Cubs: Theo making his pitch to free agents

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Cubs: Theo making his pitch to free agents

NASHVILLE, Tenn. The Cubs sell themselves.

That was the message from team president Theo Epstein, who insists that the organization isnt having issues recruiting free agents to a long-term rebuilding project, where the possibility of a sell-off at next summers trade deadline exists if things dont break right.

The winter meetings kicked off on Monday at the Gaylord Opryland in Nashville, Tenn., where the Cubs will monitor everything, but not feel the same urgency as those teams in win-now mode. Someone else will win the Josh Hamilton and Zack Greinke sweepstakes. Dont expect any megadeals on the North Side yet.

But Epstein believes manager Dale Sveum has become a draw, besides the obvious advantages of playing in a great city and for a franchise that has opportunities.

Dales making a name for himself as a manager that players want to play for, Epstein said. Free agents recognize that we had a good clubhouse last year, despite the difficult season that we had. I think generally free agents believe in the positive direction were going.

Elite baseball players are really competitive and I think they like the thought of being part of the solution here. Being a member of the team that finally wins a World Series for the Cubs is really appealing. Ive had a number of players tell me that directly. We have not had to sell our situation much at all.

When we express interest, weve been hearing back: Oh, thats a place weve had our eye on. Which you dont often hear coming off a 101-loss season.

Sources indicated that the Cubs are not after Michael Bourn, whose options could be shrinking now that Angel Pagan (San Francisco Giants) and B.J. Upton (Atlanta Braves) have signed for a combined 115 million. With players coming off the board, the Cubs could be in position this week to sign their outfielder, possibly someone to play right because David DeJesus can shift to center.

Its starting to come into focus a little bit, Epstein said. As much as any other market, the outfield market this year is kind of tiered a little bit, so theres a domino effect with each move. With each passing day, it becomes a little more clear.

The Cubs will continue looking for starting pitching after adding Scott Baker and Scott Feldman to the rotation, though Epstein admitted we can kind of relax and pick our spots and dont necessarily have to be desperate.

Baker and Feldman were signed to one-year deals, but the Cubs are willing to make a bigger commitment to the right outfielder.

That was based on asking prices, the supplydemand dynamic, Epstein said. We felt those were the best values. In an ideal world, we would have gotten options like we did with (Paul) Maholm, but because the markets a little different this year we werent able to. But if the right multi-year deal were there for a pitcher, we would have acted. Same with the outfield.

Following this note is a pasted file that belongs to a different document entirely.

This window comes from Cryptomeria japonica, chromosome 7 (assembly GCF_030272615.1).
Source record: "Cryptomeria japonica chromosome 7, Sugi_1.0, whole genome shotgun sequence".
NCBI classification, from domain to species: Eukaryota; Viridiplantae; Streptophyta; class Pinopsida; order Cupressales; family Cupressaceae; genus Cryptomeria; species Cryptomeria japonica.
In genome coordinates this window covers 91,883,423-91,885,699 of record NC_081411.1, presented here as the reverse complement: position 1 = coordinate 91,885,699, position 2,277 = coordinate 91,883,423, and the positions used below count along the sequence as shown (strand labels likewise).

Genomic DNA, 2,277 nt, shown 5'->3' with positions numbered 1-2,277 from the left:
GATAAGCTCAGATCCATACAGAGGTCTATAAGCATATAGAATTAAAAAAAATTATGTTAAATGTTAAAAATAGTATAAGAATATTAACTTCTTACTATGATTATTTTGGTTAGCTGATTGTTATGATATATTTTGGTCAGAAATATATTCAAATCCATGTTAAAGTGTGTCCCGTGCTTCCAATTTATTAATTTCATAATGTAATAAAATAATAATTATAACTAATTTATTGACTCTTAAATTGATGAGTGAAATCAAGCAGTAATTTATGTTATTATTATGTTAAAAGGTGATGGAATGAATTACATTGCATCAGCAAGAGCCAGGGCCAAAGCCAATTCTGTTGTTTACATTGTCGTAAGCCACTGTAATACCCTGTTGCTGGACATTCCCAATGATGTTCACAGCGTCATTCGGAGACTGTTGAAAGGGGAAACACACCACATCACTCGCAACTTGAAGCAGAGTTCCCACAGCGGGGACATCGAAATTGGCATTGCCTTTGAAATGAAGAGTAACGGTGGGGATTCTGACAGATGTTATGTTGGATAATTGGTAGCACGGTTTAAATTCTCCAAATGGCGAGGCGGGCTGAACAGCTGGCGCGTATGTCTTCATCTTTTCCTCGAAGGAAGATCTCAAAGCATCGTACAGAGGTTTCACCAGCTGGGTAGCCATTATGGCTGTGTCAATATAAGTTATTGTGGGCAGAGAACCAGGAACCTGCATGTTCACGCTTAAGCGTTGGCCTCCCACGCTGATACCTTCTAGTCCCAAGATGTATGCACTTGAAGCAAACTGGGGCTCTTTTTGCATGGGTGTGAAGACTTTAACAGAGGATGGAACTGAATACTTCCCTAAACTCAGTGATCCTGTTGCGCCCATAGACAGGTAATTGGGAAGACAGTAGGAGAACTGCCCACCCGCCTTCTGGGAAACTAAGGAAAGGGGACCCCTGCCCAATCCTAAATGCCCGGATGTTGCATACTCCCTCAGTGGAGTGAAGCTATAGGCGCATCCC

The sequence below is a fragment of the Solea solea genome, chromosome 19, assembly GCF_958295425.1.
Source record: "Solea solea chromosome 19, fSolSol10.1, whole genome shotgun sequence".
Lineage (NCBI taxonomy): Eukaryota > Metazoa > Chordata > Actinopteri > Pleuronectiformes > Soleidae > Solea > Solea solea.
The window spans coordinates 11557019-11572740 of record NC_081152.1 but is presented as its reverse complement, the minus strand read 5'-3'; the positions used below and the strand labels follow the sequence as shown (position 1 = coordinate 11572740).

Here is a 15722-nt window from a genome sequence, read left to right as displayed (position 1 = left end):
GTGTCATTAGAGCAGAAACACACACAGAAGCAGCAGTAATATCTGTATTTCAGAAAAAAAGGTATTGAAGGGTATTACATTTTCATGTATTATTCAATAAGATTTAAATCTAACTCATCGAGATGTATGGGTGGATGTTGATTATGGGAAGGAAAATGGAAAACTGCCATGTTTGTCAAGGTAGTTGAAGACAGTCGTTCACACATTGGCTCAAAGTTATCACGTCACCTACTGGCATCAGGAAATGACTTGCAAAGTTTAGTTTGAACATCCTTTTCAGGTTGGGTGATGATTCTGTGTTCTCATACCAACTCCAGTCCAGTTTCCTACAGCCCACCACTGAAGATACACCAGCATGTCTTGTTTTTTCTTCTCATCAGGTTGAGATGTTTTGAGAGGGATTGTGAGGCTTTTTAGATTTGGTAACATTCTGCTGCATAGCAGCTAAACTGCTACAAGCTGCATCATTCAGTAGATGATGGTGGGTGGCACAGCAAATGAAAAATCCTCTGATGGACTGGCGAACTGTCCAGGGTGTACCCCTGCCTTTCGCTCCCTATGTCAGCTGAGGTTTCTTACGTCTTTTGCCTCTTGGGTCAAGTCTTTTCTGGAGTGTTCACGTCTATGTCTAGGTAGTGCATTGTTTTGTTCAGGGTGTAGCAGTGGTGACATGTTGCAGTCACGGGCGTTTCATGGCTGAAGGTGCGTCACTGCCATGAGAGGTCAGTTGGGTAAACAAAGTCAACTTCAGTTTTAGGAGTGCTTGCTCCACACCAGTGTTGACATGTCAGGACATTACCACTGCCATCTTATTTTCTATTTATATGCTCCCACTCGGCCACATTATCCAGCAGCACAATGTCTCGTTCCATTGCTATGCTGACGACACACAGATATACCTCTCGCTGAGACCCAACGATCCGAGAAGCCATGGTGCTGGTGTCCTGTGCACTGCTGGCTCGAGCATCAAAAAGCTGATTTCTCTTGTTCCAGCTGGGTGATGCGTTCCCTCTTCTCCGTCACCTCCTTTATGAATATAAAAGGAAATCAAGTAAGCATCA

We might end up with a one-year deal somewhere. We might end up with a multi-year deal. We might end up with a trade for an under-control player. We just dont know where things are going to take us, but we havent ruled anything out or in. You cant be like so dogmatic about a plan that you cant look at all options, especially when your plan involves acquiring talented young players. Those arent available in free agency.

So the Cubs are going to have to be creative. Epstein is comfortable with the idea of having a platoon in center field andor at third base. They continue talking with Ian Stewarts camp after non-tendering the third baseman last week and havent ruled out re-signing him. They think Luis Valbuena could be in the mix. They could move a middle infielder to the corner, or find a power bat and hope he catches the ball at third base.

Kevin Youkilis is going to go to a much higher bidder, especially now that the New York Yankees need to do something with Alex Rodriguez heading for hip surgery. There are no obvious solutions at third base.

As Epstein said, It would be good to be Mike Schmidt right about now.

Cubs, White Sox react to tragic deaths of Yordano Ventura and Andy Marte

Cubs, White Sox react to tragic deaths of Yordano Ventura and Andy Marte

The sports world woke up to some tragic news on Sunday morning.

Former major leaguer Andy Marte and Kansas City Royals pitcher Yordano Ventura were both killed in separate car accidents in the Dominican Republic within an hour of each other, according to multiple reports. A Royals representative confirmed the death of 25-year-old Ventura.